"You mean from the heat?"
"Oh, that too."
"Hiya, Randy, howya been, eh?" Matt said as Randy pulled up to the dorm early the next morning. It was good to see him again, to hear his Yooper accent. Over the years, Matt had become about as good a male friend as he had, at least at Northern, although their interests didn't coincide a whole lot. But, that was all right; they got along well enough.
"Oh, pert' good," Randy smiled, and took a sip from the coffee cup he'd brought with him. It sounded funny to be talking Yooper again. "I stopped off an' picked up Myleigh, yaah? We gotta get her stuff outa her place when we get done here, so she's gonna help us, eh?"
"Holywa, long drive, eh? You gotta be tired, yaah?"
Randy didn't want to admit that he'd spent the night with Myleigh. It might come out in the future, and it might not. He really hoped it wouldn't -- he'd really rather it didn't get around the campus, more for the girls’ sakes than for his. So, he'd decided to try to let on that he'd driven most of the night, without actually saying that he had come up the day before. "Nah, I'm OK, eh?" he told him. "Godda coupla hours sleep, I'll be fine, yaah?"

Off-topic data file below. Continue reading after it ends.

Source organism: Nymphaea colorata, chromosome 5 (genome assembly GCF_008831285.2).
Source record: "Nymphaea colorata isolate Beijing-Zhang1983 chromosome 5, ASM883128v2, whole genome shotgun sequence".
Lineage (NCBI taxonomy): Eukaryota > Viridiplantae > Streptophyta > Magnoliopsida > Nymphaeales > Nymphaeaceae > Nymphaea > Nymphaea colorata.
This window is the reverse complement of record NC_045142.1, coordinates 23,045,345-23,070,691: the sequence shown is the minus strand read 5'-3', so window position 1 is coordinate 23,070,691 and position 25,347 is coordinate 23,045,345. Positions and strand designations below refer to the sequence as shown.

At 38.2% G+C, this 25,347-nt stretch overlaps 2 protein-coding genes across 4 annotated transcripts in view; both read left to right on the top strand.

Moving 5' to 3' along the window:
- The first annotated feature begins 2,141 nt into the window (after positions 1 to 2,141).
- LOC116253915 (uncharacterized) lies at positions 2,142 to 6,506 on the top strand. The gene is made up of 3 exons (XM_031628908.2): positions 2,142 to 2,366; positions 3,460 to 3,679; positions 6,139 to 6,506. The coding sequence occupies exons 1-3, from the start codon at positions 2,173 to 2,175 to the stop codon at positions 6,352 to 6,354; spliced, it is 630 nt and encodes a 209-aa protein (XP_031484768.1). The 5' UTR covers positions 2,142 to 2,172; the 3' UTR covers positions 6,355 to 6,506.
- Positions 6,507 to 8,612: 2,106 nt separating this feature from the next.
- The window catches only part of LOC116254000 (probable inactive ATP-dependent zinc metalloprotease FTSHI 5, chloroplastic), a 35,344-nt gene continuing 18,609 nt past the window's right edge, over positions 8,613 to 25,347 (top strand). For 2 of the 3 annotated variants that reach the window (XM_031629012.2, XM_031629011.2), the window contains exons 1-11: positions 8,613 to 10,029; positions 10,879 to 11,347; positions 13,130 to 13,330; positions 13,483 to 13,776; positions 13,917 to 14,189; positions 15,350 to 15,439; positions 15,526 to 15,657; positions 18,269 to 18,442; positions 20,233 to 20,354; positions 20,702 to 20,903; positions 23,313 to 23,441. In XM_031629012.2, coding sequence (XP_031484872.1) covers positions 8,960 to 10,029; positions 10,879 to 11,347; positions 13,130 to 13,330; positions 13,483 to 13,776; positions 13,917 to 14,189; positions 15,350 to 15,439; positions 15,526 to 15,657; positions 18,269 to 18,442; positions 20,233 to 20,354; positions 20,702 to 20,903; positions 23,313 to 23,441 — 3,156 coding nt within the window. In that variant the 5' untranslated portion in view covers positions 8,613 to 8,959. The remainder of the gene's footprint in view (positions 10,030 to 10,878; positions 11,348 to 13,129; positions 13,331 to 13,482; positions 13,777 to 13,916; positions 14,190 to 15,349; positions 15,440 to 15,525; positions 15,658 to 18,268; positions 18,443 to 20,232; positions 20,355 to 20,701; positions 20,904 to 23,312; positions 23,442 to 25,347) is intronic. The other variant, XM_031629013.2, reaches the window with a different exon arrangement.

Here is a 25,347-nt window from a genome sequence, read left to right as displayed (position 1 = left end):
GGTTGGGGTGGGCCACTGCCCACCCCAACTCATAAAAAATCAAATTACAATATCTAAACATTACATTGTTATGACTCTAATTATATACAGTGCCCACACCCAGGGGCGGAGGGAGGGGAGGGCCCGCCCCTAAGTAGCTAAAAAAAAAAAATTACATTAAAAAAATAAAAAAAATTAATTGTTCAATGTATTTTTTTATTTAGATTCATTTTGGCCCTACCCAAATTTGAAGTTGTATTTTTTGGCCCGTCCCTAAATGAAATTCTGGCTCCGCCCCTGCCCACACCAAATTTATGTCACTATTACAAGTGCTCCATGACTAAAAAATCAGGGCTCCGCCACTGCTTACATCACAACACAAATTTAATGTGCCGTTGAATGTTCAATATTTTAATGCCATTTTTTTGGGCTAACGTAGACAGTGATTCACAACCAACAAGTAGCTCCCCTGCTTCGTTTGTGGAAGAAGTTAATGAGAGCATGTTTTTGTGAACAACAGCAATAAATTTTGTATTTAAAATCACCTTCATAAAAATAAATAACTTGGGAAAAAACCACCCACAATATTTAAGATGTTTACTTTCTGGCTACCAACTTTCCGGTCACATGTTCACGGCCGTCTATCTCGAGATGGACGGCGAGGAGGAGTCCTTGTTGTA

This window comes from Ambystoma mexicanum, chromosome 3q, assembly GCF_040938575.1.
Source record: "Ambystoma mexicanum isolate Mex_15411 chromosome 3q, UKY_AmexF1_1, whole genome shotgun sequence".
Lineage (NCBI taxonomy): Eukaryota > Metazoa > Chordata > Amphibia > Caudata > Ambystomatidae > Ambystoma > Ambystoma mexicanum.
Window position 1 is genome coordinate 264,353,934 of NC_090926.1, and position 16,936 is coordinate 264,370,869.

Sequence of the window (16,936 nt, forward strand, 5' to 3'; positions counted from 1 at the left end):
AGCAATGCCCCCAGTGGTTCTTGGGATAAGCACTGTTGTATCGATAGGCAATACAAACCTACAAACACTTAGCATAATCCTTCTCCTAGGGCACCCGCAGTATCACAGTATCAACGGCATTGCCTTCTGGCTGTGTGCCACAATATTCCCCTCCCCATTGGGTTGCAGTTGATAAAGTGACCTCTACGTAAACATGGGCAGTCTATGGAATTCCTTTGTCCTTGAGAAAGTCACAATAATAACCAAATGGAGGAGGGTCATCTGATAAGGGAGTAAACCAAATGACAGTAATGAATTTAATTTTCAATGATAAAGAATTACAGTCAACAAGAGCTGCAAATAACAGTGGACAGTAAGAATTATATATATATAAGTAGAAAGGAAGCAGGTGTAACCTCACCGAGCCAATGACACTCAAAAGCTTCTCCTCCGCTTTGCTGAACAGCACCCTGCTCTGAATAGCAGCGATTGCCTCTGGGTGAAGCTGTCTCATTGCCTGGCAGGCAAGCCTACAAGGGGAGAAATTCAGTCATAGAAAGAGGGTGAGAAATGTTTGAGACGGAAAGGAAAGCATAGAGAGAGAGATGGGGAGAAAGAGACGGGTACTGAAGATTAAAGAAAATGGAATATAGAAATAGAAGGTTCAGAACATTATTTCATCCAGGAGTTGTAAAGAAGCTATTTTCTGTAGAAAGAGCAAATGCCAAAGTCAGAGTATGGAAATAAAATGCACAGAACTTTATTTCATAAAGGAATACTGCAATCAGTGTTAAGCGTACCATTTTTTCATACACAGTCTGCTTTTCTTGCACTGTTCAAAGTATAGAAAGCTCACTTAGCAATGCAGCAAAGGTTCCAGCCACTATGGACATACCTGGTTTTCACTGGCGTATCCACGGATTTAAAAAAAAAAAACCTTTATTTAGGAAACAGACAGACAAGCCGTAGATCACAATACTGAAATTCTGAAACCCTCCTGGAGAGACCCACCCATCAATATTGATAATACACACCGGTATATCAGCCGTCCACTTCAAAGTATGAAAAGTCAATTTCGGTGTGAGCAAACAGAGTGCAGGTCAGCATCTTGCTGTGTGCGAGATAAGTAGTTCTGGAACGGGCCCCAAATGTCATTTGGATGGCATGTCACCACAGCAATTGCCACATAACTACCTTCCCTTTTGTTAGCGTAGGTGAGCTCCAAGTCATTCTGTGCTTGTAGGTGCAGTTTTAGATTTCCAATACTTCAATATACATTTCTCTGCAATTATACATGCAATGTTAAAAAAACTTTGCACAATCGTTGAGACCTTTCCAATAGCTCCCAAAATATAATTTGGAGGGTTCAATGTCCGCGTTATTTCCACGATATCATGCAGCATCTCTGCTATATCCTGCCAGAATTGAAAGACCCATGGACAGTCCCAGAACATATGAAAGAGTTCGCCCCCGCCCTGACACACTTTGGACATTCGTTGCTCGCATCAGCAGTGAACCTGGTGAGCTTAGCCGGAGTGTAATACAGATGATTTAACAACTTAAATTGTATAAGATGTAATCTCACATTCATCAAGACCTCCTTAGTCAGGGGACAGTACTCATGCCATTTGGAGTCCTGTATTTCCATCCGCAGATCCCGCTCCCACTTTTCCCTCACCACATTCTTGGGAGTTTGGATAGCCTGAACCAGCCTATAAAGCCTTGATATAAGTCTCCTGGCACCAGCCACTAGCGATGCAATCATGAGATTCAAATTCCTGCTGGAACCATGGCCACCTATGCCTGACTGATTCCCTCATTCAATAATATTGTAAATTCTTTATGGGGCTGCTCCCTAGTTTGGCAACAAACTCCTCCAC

"Got a new kayak ta go wid' da surfboard, I see."
"Yaah, sometime taday I gotta take 'em over ta da PEIF," Randy explained. "But let's get dis stuff moved, first."
"Myleigh, it's a pleasure to see you again," Matt smiled, dropping the accent. He'd gotten to know her a bit over the spring months, too, although nothing like Randy had, of course. "Did you have a good summer?"
"Long, hot, and boring," she replied. "How were things in Spread Eagle?"
"Long, hot, an' borin', yaah?" he replied with a grin, returning to form. "Let's get started, eh? We all gonna be in da same rooms again this year, yaah?"